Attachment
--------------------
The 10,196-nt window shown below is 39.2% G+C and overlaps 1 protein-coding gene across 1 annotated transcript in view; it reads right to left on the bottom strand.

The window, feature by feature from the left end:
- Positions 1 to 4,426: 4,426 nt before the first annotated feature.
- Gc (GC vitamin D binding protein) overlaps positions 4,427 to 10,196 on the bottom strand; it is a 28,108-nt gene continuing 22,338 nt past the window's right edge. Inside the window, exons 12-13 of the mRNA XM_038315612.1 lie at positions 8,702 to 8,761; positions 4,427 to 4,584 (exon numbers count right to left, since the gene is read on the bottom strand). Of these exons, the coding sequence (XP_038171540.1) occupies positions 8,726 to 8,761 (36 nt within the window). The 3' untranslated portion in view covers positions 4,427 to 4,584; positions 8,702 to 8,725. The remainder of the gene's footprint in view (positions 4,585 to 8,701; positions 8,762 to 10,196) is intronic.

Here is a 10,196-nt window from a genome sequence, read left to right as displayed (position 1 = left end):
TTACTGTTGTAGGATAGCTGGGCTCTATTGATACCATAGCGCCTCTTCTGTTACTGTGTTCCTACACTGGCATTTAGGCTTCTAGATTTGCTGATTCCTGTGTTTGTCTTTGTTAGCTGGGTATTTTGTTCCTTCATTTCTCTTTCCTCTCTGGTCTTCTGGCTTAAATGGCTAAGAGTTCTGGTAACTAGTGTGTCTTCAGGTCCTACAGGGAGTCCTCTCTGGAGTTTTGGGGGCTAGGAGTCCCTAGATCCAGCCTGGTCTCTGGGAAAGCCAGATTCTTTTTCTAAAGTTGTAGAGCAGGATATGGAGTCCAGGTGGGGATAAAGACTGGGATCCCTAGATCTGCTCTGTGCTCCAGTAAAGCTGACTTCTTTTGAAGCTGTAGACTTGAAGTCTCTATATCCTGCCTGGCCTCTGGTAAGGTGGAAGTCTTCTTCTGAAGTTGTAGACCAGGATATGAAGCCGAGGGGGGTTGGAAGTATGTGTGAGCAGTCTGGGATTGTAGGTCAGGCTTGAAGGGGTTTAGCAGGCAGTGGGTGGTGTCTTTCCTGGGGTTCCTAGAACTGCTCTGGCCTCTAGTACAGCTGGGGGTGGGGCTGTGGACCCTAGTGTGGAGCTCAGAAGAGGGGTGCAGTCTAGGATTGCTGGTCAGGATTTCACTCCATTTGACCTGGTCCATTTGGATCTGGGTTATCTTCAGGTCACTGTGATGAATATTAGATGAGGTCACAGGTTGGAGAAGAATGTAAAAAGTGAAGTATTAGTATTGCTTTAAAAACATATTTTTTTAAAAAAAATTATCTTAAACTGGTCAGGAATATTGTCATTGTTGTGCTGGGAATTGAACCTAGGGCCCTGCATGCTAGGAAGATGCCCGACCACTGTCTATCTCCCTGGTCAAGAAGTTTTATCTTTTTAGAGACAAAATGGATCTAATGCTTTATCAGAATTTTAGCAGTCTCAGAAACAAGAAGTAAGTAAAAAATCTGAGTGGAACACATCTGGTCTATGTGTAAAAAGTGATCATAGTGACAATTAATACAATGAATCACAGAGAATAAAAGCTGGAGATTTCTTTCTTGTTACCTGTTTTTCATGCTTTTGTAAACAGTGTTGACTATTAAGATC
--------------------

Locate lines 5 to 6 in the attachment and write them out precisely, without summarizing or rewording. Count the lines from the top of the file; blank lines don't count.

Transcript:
Here is a 10,196-nt window from a genome sequence, read left to right as displayed (position 1 = left end):
TTACTGTTGTAGGATAGCTGGGCTCTATTGATACCATAGCGCCTCTTCTGTTACTGTGTTCCTACACTGGCATTTAGGCTTCTAGATTTGCTGATTCCTGTGTTTGTCTTTGTTAGCTGGGTATTTTGTTCCTTCATTTCTCTTTCCTCTCTGGTCTTCTGGCTTAAATGGCTAAGAGTTCTGGTAACTAGTGTGTCTTCAGGTCCTACAGGGAGTCCTCTCTGGAGTTTTGGGGGCTAGGAGTCCCTAGATCCAGCCTGGTCTCTGGGAAAGCCAGATTCTTTTTCTAAAGTTGTAGAGCAGGATATGGAGTCCAGGTGGGGATAAAGACTGGGATCCCTAGATCTGCTCTGTGCTCCAGTAAAGCTGACTTCTTTTGAAGCTGTAGACTTGAAGTCTCTATATCCTGCCTGGCCTCTGGTAAGGTGGAAGTCTTCTTCTGAAGTTGTAGACCAGGATATGAAGCCGAGGGGGGTTGGAAGTATGTGTGAGCAGTCTGGGATTGTAGGTCAGGCTTGAAGGGGTTTAGCAGGCAGTGGGTGGTGTCTTTCCTGGGGTTCCTAGAACTGCTCTGGCCTCTAGTACAGCTGGGGGTGGGGCTGTGGACCCTAGTGTGGAGCTCAGAAGAGGGGTGCAGTCTAGGATTGCTGGTCAGGATTTCACTCCATTTGACCTGGTCCATTTGGATCTGGGTTATCTTCAGGTCACTGTGATGAATATTAGATGAGGTCACAGGTTGGAGAAGAATGTAAAAAGTGAAGTATTAGTATTGCTTTAAAAACATATTTTTTTAAAAAAAATTATCTTAAACTGGTCAGGAATATTGTCATTGTTGTGCTGGGAATTGAACCTAGGGCCCTGCATGCTAGGAAGATGCCCGACCACTGTCTATCTCCCTGGTCAAGAAGTTTTATCTTTTTAGAGACAAAATGGATCTAATGCTTTATCAGAATTTTAGCAGTCTCAGAAACAAGAAGTAAGTAAAAAATCTGAGTGGAACACATCTGGTCTATGTGTAAAAAGTGATCATAGTGACAATTAATACAATGAATCACAGAGAATAAAAGCTGGAGATTTCTTTCTTGTTACCTGTTTTTCATGCTTTTGTAAACAGTGTTGACTATTAAGATC